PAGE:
Like the U.S. abstention on UNSCR 2334, John Kerry’s speech on settlements and the Israeli-Palestinian conflict comes too late to do any good, but it did contain at least one very important statement about U.S. foreign policy that can be applied to many other issues:

Regrettably, some seem to believe that the U.S. friendship means the U.S. must accept any policy, regardless of our own interests, our own positions, our own words, our own principles, even after urging again and again that the policy must change. Friends need to tell each other the hard truths, and friendships require mutual respect.

Kerry is entirely right on this point. Regrettably, the Obama administration has more often given in to what its clients want in the name of “reassurance” while putting “our own interests, our own positions, our own words, our own principles” second. That is how they have handled the relationship with Israel: showering them with weapons and aid in exchange for no positive change in their behavior. Kerry’s own litany of how much support the administration has given Israel confirms this. We have seen the same thing in the way they have handled Egypt, Saudi Arabia, and the other Gulf states. Obama may occasionally make a comment in public about them that they don’t like, but in almost every other practical way the U.S. lavishes its clients in the region with support, refrains from criticizing their worst behavior, and enables their most destructive policies. Only now at the end of Obama’s second term are they interested in telling their “friends” hard truths when those truths can be most easily be ignored.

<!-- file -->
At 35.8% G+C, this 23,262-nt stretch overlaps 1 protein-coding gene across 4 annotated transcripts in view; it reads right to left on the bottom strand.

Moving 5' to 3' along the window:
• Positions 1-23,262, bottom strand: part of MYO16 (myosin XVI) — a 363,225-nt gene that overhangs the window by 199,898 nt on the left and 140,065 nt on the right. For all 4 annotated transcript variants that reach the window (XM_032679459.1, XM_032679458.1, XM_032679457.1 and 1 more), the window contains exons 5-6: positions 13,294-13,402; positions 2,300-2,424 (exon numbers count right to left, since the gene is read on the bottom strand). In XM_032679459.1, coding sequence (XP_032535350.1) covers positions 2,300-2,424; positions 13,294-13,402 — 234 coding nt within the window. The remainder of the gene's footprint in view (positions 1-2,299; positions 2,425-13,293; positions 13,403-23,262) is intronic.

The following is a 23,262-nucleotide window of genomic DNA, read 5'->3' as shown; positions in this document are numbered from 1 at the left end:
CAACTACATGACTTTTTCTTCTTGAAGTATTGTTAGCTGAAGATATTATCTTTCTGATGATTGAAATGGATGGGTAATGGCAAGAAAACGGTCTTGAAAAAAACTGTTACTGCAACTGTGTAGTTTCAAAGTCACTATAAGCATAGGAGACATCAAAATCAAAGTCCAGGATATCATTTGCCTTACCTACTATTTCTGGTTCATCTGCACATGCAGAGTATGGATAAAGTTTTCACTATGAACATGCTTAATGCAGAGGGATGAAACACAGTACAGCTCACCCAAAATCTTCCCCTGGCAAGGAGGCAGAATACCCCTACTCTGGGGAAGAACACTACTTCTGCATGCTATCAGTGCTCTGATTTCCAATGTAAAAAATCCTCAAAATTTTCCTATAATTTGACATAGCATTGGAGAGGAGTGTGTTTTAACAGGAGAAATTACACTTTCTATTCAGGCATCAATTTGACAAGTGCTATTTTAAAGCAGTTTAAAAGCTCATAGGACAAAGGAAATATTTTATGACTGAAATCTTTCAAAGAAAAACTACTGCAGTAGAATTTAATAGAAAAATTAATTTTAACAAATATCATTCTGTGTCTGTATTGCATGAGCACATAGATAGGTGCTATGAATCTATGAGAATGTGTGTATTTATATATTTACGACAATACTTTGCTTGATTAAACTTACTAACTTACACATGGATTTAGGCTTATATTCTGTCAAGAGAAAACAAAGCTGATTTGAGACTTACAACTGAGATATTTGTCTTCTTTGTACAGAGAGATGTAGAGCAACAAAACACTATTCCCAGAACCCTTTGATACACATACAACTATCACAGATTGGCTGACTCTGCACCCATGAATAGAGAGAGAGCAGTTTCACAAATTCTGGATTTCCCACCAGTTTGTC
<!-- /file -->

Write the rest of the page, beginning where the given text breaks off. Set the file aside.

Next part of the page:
If you judge the administration by what Obama and his officials say about how the U.S. should deal with its “friends,” you would assume that they are constantly holding them accountable for illegal and self-destructive behavior, but when we look at the record of what they have done we see that they routinely indulge and let them get away with just about anything. Forget about illegal settlements for a moment, and just look at the horrors that the administration has enabled in Yemen. Which American interests and principles are served by fueling an atrocious war and supporting the starvation of millions of people? Obviously there aren’t any, but you’re not going to hear that from Kerry or any other administration official.

Thinking of these relationships in terms of friendship usually does more harm than good. It blinds us to the reality that client states value a relationship with us for what they can get out of us Friendship does require mutual respect, but a patron-client relationship often isn’t like that. The client does what it has to in order to get as much as it can from the relationship, and the more it succeeds in extracting benefits from the patron the more likely it is that the client views its benefactor with something other than respect. These governments do not behave like friends should, but instead they frequently work at cross-purposes with us while expecting to receive uncritical support for whatever reckless and irresponsible thing they want to do in the region. It is long past time since the U.S. dealt with these states based on our own interests rather than going out of our way to cater to theirs.